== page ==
HOW TO SERVICE YOU SKIS OR SNOWBOARD
We’ve all been there at some point. You’re flying down the hill, happy as a pig in powder when suddenly you hear it, the horrible sound of your base on a rock.Time for some DIY repairs. Yes, you can service your own kit when you know how. And have an iron. Oli Walker, ski technician, waxes lyrical.
You know instantly when you’ve hit a shark, a little bit of rock delicately poking through the snow, sitting in wait like a silent assassin, patiently hunting its prey, preparing to strike out at any oncoming victims. Rocks eat boards and skis for breakfast and there’s not a lot you can do about it.
Inevitably this means a trip to the local shop to repair your downed comrade. You hold it tightly as you march it to the operating theatre. The professional ensures that everything will be ok – it’s not a deep wound after all, more of a glancing blow and it’ll be fixed up by 4pm. He’ll live, soldier.
Servicing your gear is pretty important but a lot of people turn a blind eye to it. Some p-tex, wax, scraper and an edge tuner is, generally, all you need. You can grab all the gear relatively cheaply in a local ski/board shop and the iron is definitely an ebay job.
In terms of wax, we’ve found the best one to use is Butta.
These boys are taking the winter sport world by storm with their eco-friendly waxes. Devoid of any flouro-carbons, it was dreamt up by co-owner Jim Stewart when he realised the damage other waxes were doing to his body working in a closed environment. Six months later the Butta Original recipe was born. The rest, as they say, is history.
I’m going to show you just how to do all this in a pretty easy guide. If you want to get the most out of your board or skis buy a few bits of equipment and service your gear regularly. It’s silly not to.
- P-tex candle (black or clear – although clear goes a bit yellow sometimes)
- An old rag ( the towel type, not the friend with benefits type)
- A sharp blade
- Wax remover
First off you need to clean your bases. A bit of wax remover rubbed over it will take off old wax and provide a better surface for p-tex to grip on to. Simple. Don’t go over the top with this stuff, it doesn’t require a lot.
Use the blade/brush to take out any bit of rock or material from the gouge. Don’t want that crap staying in there for a party.
Once cleaned out, light the p-tex candle and slowly drip it from about half an inch above the base into the gap, just enough to cover it for now. Leave it for about 20 minutes to cool and then do it again to make sure the gouge is filled completely. Now put your feet up, watch some snowboard porn and chill out for half an hour.
Grab yourself a scraper and using the end of it, hold it at about 45 degrees and carefully scrape any excess p-tex until it’s nice and flush with the rest of the base. Use a soft brush (or a Scotch Brite pad) and rub the base tip to tail to clean up the mess you’ve inevitably created.
Your filling is complete. Give your board/skis a reassuring pat on the back and tell it everything will be alright.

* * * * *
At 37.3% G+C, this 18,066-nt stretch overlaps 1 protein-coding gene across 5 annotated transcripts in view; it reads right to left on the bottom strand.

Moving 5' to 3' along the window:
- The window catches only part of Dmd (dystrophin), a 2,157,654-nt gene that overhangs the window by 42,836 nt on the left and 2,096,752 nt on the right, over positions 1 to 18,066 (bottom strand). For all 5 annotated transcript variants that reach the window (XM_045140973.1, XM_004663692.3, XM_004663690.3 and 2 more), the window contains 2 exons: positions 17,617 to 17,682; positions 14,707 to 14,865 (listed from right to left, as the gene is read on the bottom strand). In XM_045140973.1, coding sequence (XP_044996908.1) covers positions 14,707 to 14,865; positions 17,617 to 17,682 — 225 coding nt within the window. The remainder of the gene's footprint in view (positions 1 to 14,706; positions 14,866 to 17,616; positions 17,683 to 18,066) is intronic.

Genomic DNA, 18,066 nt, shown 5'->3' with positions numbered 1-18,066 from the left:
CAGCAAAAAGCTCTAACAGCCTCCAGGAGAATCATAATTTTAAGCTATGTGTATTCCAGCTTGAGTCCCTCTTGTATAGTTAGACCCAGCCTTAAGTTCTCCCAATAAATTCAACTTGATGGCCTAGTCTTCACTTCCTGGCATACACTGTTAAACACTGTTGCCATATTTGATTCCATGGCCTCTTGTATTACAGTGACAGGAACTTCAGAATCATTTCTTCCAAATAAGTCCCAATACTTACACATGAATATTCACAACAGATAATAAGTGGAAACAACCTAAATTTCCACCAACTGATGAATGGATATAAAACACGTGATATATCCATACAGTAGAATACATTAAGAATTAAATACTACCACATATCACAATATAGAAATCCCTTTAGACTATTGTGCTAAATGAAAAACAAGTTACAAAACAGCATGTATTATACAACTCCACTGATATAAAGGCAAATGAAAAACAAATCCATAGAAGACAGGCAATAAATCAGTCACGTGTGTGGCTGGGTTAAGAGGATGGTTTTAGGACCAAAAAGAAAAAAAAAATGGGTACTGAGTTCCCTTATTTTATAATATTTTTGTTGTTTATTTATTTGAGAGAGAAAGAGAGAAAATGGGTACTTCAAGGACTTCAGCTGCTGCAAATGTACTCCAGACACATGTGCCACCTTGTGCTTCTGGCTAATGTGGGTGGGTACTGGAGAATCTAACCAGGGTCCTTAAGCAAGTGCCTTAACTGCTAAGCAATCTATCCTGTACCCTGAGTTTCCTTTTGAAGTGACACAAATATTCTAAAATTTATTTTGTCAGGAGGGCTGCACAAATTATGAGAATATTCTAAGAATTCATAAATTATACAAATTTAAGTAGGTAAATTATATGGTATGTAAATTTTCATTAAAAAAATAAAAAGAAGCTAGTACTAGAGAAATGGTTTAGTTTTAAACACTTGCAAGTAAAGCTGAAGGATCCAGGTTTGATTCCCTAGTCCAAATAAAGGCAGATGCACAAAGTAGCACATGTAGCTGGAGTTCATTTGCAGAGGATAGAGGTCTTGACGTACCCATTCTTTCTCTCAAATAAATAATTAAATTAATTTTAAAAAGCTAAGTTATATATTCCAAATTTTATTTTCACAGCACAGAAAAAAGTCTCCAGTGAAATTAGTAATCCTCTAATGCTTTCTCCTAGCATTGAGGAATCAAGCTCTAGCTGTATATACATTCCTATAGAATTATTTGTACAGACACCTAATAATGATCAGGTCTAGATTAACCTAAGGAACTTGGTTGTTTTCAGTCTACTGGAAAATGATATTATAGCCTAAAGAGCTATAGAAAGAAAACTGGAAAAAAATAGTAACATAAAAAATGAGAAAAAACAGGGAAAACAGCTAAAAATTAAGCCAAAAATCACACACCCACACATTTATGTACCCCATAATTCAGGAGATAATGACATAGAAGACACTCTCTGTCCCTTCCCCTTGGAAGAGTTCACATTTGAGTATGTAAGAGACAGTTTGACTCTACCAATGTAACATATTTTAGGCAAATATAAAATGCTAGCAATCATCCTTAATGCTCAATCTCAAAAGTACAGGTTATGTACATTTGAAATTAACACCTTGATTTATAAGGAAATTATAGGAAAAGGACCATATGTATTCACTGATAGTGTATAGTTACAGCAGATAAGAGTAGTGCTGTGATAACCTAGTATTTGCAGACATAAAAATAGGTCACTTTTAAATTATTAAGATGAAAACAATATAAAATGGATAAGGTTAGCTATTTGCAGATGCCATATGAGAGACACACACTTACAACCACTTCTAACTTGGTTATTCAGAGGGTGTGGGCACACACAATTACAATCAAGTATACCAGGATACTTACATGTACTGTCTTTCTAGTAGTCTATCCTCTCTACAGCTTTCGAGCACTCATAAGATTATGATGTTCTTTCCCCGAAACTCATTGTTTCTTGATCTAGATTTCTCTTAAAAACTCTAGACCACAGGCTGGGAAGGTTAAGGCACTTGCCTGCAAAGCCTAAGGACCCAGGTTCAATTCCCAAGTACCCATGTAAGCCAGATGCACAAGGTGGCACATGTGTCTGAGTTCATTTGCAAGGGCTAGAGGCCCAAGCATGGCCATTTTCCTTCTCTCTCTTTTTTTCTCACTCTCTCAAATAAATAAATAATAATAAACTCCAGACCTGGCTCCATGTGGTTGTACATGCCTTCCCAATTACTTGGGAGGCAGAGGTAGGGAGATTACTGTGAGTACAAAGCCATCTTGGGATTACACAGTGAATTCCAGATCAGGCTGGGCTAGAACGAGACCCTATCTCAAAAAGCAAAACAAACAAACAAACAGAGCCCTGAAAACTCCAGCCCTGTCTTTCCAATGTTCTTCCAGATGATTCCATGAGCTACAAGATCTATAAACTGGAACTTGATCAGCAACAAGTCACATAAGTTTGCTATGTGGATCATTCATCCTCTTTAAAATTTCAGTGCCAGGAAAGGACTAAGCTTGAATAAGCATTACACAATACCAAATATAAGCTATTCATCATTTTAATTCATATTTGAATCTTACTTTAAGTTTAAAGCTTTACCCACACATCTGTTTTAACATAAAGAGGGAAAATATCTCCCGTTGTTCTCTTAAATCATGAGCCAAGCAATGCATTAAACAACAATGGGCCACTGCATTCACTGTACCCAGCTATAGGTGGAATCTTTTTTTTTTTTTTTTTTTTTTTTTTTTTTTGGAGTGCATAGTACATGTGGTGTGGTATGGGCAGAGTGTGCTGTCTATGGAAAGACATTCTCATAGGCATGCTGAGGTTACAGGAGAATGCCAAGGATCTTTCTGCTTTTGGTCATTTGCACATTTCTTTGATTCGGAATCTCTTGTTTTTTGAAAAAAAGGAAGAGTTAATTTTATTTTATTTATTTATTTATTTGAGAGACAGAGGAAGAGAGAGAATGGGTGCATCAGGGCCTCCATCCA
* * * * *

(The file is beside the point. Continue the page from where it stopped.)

N.B. If you can see wood through the bottom of the gouge, you’ve done a really rad job at making a complete balls up on the mountain. After taking a long hard look at yourself and examining your life choices, take it to a pro who will apply an apoxy resin to it properly before you fill it with p-tex (p-tex won’t stick to the wood).
- Edge tuner
- Cork pad
This bit is easy. Use the cork pad and rub it from tip to tail along the edges to remove any burrs. Then grab your edge tuner.
Set it to the desired angle (usually about 1-2 degrees max) and, starting at the tip, slide it down the edge in one even stroke. Do this a few times, constantly checking the edges until they feel sharp enough.
For a snowboard, you may want to detune your edges as well. Where the board starts to turn inwards towards the tip and tail, grab yourself a file, place it diagonally across the edge and file it down so it becomes rounded. This means you’re less likely to catch an edge (unless you are just really bad at snowboarding in which case, try skiing instead).
Now your base is repaired and your edges sharpened, it’s time to do some ironing.
- Waxing iron
- Hot wax or a universal temp wax
You can get different waxes. Some are rub on and some need ironing on. A hot wax is always best so grab yourself a bar and you’re ready to go.
Get your waxing iron on a medium temperature. Hold the tip of the iron just above the base and melt the wax against the iron so it drips down like a beautiful waterfall of liquid sexiness. Try to get a fairly even coverage and focus a decent amount near the edges.
DO NOT let the iron smoke. If it starts to smoke, it is too hot.
DO NOT hold the iron against one part of the base for more than a second. Keep that bad boy moving.
Now the fun part. Turn your iron the right way up and iron away like you would a clean crisp shirt. Keep the iron moving and don't stop until the wax has been spread EVENLY across the whole base (tip and tail are not so important but do it if you want to).
Put a pizza in the oven, chuck Jeremy Kyle on and contemplate some of your lousy life choices for about 30 minutes. This gives the wax a chance to soak into a sintered based. Dreamy.
When the wax is set, it’ll leave a lot of excess on the base so now it’s time to scrape it off. Grab a sharp scraper and, starting at the tip, scrap down the base and watch as the excess wax falls off. Keep going until the whole base is vacant of the stuff.
Finally, fetch a brush and rub the whole base down so it looks nice and smooth. This puts in microscopic channels in the base to reduce suction and stickiness when riding. Give it a final go over with a cloth and your stick is ready to go.
Good job soldier, another life saved.
It really is easy once you get going. It’ll allow you to slide effortlessly across the flat, turn on a sixpence and give your board or skis an extra few years of use. Silly not to, really.